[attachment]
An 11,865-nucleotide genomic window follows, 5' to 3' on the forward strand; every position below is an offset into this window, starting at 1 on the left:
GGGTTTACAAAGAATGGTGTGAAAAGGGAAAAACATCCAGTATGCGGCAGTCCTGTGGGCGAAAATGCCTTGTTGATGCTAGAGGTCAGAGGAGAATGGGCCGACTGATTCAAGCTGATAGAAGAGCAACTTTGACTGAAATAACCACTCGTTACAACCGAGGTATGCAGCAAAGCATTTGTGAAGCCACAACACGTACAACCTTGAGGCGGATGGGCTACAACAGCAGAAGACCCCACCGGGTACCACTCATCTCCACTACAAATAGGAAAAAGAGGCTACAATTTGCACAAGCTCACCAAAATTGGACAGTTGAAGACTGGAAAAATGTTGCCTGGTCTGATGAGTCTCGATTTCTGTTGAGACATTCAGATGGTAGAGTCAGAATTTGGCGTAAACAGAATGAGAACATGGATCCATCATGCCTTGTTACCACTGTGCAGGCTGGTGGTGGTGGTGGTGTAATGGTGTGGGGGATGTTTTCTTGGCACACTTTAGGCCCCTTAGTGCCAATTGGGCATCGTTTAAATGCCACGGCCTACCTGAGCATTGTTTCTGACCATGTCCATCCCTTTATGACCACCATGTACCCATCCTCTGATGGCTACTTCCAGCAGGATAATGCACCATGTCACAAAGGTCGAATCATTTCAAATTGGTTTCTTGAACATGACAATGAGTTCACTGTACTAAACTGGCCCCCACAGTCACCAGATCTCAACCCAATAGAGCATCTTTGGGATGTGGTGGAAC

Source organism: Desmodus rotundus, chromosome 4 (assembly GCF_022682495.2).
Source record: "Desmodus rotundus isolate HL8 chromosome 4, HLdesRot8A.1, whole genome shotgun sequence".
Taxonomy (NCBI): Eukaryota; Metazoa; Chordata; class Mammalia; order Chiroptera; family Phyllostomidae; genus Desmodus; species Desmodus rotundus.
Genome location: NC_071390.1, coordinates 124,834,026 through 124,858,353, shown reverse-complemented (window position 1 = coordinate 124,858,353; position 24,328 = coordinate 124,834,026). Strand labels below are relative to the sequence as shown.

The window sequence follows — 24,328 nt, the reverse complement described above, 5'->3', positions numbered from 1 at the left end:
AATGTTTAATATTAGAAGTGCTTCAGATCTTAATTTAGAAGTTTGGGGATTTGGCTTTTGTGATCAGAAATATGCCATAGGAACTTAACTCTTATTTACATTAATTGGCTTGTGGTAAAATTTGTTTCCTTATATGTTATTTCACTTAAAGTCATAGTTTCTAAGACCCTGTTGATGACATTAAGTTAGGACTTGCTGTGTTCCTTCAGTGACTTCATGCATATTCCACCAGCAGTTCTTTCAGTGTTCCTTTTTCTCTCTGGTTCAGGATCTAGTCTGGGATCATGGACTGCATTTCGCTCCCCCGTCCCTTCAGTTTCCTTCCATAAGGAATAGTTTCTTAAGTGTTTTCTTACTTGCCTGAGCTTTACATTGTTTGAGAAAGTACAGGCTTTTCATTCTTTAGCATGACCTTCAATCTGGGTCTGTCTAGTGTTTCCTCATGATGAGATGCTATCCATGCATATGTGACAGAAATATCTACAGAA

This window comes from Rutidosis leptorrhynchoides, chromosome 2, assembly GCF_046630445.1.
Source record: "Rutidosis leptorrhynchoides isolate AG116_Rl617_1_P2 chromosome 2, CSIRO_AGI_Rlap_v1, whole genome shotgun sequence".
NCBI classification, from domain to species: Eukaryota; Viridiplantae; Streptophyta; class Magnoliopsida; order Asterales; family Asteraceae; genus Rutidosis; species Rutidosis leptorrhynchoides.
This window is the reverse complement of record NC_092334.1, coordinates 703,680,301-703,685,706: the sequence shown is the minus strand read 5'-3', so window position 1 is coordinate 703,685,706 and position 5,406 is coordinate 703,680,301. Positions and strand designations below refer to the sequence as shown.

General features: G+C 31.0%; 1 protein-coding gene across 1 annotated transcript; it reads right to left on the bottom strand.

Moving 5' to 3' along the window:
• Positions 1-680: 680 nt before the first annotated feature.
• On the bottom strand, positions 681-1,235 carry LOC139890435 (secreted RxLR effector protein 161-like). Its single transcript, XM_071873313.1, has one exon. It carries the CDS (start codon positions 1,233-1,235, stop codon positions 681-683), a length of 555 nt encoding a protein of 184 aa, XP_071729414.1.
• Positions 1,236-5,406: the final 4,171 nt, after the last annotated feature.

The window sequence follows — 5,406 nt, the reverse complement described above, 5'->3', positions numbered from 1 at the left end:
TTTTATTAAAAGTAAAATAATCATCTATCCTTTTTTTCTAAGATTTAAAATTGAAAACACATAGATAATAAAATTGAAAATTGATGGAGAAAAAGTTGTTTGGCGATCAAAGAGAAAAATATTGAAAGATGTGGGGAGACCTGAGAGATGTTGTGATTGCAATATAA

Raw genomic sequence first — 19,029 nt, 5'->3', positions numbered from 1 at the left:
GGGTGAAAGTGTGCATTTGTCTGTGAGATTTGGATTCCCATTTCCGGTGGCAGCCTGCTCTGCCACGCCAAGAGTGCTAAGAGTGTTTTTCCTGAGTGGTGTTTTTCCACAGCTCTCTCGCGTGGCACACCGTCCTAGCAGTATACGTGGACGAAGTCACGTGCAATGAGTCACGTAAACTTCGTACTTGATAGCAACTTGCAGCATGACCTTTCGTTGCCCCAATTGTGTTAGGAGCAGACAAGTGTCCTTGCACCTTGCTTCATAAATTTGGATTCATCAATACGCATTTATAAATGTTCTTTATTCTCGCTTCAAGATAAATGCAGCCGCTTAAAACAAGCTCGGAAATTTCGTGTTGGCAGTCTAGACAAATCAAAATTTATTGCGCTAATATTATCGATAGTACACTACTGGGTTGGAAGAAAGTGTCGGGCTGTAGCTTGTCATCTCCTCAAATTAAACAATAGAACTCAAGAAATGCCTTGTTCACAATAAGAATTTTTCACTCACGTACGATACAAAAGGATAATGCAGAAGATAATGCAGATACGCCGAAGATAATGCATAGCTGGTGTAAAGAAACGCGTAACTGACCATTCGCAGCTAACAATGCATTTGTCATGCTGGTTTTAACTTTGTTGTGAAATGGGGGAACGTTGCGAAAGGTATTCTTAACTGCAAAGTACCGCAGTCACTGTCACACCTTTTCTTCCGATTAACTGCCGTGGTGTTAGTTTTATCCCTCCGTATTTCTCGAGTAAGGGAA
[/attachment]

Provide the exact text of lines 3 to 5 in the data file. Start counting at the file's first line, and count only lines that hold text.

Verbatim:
Source organism: Desmodus rotundus, chromosome 4 (assembly GCF_022682495.2).
Source record: "Desmodus rotundus isolate HL8 chromosome 4, HLdesRot8A.1, whole genome shotgun sequence".
Taxonomy (NCBI): Eukaryota; Metazoa; Chordata; class Mammalia; order Chiroptera; family Phyllostomidae; genus Desmodus; species Desmodus rotundus.